USDA: Winter bee colony losses well below average

U.S. winter bee colony losses are well below average, the USDA said.
U.S. winter bee colony losses are well below average, the USDA said. | Courtesy of Shutterstock
The latest report on bee-colony health over the winter season by the U.S. Department of Agriculture (USDA) indicates that honeybee losses are below historic averages, Bayer CropScience said on Wednesday.

Between 2006 and the present, reported winter losses in colonies by beekeepers have averaged 30 percent in Northern states. Decreasing colony numbers have been reported since the introduction of hive disorders and Varroa, a parasitic family of mites that heavily affects bee colonies. Bayer said average honeybee declines in Northern state were reported at between zero and 15 percent prior to 1985.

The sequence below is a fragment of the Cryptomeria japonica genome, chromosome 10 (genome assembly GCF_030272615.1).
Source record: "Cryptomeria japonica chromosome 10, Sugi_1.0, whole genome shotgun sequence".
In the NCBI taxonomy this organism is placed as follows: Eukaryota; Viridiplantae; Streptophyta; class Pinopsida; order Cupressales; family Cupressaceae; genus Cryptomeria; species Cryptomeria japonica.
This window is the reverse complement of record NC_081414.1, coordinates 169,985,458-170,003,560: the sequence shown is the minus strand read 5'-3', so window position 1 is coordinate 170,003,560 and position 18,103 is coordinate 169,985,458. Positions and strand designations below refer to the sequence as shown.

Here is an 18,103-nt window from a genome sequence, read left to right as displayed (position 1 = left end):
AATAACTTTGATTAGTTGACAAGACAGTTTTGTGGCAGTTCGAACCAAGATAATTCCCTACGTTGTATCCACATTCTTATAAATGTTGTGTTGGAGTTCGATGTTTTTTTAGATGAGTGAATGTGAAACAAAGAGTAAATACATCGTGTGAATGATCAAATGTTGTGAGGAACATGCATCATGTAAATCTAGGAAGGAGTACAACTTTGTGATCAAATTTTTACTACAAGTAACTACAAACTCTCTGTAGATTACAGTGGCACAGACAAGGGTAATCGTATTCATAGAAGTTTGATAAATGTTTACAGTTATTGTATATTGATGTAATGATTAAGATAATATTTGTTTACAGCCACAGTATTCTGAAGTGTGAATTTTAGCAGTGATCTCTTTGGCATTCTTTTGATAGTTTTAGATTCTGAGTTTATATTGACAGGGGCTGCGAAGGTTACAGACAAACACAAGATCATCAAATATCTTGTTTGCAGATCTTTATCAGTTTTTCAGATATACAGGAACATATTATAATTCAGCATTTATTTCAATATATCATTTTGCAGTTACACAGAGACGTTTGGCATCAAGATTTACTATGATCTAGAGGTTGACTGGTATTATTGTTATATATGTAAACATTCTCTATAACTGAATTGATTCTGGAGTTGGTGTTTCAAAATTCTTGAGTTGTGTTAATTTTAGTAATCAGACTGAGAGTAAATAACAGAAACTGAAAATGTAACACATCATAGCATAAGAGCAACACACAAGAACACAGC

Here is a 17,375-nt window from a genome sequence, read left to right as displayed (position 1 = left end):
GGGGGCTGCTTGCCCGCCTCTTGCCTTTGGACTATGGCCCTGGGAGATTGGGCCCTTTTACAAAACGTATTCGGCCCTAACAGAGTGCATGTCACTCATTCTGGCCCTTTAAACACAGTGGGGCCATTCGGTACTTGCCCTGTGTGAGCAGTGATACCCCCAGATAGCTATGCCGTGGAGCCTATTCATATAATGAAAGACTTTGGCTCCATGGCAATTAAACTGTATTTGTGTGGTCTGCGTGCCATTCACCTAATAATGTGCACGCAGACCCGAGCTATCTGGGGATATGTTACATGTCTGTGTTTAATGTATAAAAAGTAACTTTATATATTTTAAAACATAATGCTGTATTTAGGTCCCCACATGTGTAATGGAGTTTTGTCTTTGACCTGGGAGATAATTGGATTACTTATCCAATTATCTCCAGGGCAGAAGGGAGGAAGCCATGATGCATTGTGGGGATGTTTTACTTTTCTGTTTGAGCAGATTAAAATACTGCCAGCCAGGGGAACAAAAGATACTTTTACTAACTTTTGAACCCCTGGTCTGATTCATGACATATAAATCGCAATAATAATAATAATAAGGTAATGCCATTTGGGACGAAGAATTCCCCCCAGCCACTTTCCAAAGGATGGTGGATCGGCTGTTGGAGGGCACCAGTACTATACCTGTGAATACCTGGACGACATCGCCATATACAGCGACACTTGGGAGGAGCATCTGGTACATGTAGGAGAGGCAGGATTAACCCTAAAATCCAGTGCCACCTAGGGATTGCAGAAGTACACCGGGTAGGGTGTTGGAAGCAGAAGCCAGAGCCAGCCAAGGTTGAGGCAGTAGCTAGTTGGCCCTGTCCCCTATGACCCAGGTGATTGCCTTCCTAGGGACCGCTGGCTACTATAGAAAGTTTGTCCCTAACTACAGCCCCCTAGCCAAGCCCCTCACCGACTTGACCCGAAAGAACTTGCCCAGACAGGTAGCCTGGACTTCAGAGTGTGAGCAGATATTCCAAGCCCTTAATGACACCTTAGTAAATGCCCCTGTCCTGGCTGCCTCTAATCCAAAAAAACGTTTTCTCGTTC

The USDA report said increased awareness of colony health and improved management practices have improved the numbers. The report said the winter loss rate fell to 23.1 percent during the winter of 2014-15, compared with 23.7 percent the previous winter.

Summertime losses remain a concern for beekeepers as Varroa parasites are more common alongside other disorders and issues relating to queens of the respective colonies. For the first time since this data has been collected, summer losses in 2014-15 exceeded winter losses, pushing the total U.S. colony losses over the past year to 42 percent.

Beekeepers said that for colonies to remain economically viable, losses should not exceed 18.7 percent.

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U.S. Department of Agriculture

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